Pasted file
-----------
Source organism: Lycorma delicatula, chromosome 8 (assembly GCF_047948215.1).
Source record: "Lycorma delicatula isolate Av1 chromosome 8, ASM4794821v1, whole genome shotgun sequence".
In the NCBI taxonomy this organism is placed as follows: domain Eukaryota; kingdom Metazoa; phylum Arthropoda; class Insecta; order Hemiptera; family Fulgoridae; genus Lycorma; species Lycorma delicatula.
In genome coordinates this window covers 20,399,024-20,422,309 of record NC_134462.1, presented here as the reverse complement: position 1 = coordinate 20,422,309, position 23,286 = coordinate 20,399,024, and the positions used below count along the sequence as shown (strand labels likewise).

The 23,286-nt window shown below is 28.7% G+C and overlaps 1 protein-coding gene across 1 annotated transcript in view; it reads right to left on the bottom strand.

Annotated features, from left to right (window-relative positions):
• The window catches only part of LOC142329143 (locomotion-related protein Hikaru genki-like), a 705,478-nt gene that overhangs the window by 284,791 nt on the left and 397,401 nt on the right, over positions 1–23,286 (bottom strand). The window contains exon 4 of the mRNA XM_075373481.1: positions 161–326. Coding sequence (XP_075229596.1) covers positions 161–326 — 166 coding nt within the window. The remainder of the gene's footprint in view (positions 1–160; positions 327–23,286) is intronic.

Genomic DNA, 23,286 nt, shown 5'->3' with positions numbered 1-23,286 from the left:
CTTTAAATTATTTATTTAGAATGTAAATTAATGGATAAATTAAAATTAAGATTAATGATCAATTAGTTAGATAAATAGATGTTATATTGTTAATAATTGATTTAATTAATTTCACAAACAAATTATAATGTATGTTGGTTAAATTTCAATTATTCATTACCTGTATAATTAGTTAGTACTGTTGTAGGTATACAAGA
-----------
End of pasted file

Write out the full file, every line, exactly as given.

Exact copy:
Source organism: Lycorma delicatula, chromosome 8 (assembly GCF_047948215.1).
Source record: "Lycorma delicatula isolate Av1 chromosome 8, ASM4794821v1, whole genome shotgun sequence".
In the NCBI taxonomy this organism is placed as follows: domain Eukaryota; kingdom Metazoa; phylum Arthropoda; class Insecta; order Hemiptera; family Fulgoridae; genus Lycorma; species Lycorma delicatula.
In genome coordinates this window covers 20,399,024-20,422,309 of record NC_134462.1, presented here as the reverse complement: position 1 = coordinate 20,422,309, position 23,286 = coordinate 20,399,024, and the positions used below count along the sequence as shown (strand labels likewise).

The 23,286-nt window shown below is 28.7% G+C and overlaps 1 protein-coding gene across 1 annotated transcript in view; it reads right to left on the bottom strand.

Annotated features, from left to right (window-relative positions):
• The window catches only part of LOC142329143 (locomotion-related protein Hikaru genki-like), a 705,478-nt gene that overhangs the window by 284,791 nt on the left and 397,401 nt on the right, over positions 1–23,286 (bottom strand). The window contains exon 4 of the mRNA XM_075373481.1: positions 161–326. Coding sequence (XP_075229596.1) covers positions 161–326 — 166 coding nt within the window. The remainder of the gene's footprint in view (positions 1–160; positions 327–23,286) is intronic.

Genomic DNA, 23,286 nt, shown 5'->3' with positions numbered 1-23,286 from the left:
CTTTAAATTATTTATTTAGAATGTAAATTAATGGATAAATTAAAATTAAGATTAATGATCAATTAGTTAGATAAATAGATGTTATATTGTTAATAATTGATTTAATTAATTTCACAAACAAATTATAATGTATGTTGGTTAAATTTCAATTATTCATTACCTGTATAATTAGTTAGTACTGTTGTAGGTATACAAGA